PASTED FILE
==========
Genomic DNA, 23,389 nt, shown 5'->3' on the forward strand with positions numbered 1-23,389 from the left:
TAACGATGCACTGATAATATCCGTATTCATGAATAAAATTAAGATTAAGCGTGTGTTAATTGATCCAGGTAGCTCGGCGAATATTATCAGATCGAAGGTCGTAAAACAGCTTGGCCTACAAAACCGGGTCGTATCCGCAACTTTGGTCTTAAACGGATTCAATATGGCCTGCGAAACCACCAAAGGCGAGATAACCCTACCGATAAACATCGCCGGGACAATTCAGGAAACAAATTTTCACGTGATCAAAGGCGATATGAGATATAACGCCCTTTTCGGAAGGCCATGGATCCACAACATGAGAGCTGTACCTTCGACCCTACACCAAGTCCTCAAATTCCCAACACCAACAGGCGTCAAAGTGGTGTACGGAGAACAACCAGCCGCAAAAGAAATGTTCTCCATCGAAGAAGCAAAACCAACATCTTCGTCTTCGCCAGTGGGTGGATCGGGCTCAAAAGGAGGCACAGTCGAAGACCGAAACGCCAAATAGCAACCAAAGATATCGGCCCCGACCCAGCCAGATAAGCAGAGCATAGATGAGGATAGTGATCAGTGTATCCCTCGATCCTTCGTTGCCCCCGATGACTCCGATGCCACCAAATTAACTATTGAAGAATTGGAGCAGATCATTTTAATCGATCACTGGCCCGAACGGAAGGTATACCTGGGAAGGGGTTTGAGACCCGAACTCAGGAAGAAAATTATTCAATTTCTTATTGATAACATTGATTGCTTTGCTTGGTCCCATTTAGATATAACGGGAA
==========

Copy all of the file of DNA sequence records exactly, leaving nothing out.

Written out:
Genomic DNA, 23,389 nt, shown 5'->3' on the forward strand with positions numbered 1-23,389 from the left:
TAACGATGCACTGATAATATCCGTATTCATGAATAAAATTAAGATTAAGCGTGTGTTAATTGATCCAGGTAGCTCGGCGAATATTATCAGATCGAAGGTCGTAAAACAGCTTGGCCTACAAAACCGGGTCGTATCCGCAACTTTGGTCTTAAACGGATTCAATATGGCCTGCGAAACCACCAAAGGCGAGATAACCCTACCGATAAACATCGCCGGGACAATTCAGGAAACAAATTTTCACGTGATCAAAGGCGATATGAGATATAACGCCCTTTTCGGAAGGCCATGGATCCACAACATGAGAGCTGTACCTTCGACCCTACACCAAGTCCTCAAATTCCCAACACCAACAGGCGTCAAAGTGGTGTACGGAGAACAACCAGCCGCAAAAGAAATGTTCTCCATCGAAGAAGCAAAACCAACATCTTCGTCTTCGCCAGTGGGTGGATCGGGCTCAAAAGGAGGCACAGTCGAAGACCGAAACGCCAAATAGCAACCAAAGATATCGGCCCCGACCCAGCCAGATAAGCAGAGCATAGATGAGGATAGTGATCAGTGTATCCCTCGATCCTTCGTTGCCCCCGATGACTCCGATGCCACCAAATTAACTATTGAAGAATTGGAGCAGATCATTTTAATCGATCACTGGCCCGAACGGAAGGTATACCTGGGAAGGGGTTTGAGACCCGAACTCAGGAAGAAAATTATTCAATTTCTTATTGATAACATTGATTGCTTTGCTTGGTCCCATTTAGATATAACGGGAA